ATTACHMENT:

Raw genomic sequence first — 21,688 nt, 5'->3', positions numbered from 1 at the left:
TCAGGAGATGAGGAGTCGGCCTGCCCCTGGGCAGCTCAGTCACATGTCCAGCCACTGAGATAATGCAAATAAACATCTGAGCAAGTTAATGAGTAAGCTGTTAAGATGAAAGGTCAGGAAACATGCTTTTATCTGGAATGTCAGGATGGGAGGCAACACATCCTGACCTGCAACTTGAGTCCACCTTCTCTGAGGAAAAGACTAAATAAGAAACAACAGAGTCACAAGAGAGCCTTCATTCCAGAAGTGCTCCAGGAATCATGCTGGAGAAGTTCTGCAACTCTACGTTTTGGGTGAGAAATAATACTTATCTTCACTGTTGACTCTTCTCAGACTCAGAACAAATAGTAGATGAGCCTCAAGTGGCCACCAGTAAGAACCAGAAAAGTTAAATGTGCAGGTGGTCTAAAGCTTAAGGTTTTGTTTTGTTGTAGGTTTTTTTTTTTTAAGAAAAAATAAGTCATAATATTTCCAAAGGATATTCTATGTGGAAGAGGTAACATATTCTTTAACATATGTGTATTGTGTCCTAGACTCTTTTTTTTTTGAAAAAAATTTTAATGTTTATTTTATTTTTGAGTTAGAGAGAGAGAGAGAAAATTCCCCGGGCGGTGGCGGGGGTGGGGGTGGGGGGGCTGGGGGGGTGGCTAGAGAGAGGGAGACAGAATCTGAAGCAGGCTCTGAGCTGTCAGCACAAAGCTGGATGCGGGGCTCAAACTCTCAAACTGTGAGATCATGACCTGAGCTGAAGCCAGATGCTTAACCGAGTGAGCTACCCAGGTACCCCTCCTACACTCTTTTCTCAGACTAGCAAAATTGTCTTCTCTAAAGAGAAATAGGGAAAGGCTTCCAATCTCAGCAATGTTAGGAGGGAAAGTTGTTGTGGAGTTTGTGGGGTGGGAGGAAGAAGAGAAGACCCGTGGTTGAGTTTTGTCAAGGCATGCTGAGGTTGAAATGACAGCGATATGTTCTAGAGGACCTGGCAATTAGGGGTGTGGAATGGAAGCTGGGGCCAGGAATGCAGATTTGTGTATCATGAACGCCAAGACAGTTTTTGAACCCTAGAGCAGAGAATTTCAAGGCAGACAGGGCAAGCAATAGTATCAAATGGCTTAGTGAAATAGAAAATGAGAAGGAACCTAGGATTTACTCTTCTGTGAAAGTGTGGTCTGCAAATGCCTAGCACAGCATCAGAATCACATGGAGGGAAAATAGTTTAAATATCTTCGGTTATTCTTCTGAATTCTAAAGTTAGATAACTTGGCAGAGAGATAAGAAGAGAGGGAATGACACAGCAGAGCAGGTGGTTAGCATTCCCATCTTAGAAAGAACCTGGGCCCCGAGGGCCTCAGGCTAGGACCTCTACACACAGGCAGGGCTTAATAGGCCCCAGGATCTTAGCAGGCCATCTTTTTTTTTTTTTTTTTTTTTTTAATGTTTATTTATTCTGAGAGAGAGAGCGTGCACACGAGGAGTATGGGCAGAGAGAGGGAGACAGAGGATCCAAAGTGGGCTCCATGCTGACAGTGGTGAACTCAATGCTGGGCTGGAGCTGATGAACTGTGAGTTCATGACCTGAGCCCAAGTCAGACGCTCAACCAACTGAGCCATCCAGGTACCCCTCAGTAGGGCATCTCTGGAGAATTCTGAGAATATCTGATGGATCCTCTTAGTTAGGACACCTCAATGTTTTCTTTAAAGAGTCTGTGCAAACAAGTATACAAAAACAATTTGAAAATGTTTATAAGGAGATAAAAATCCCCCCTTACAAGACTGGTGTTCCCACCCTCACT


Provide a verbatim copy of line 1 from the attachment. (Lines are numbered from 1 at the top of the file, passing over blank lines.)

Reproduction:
Raw genomic sequence first — 21,688 nt, 5'->3', positions numbered from 1 at the left: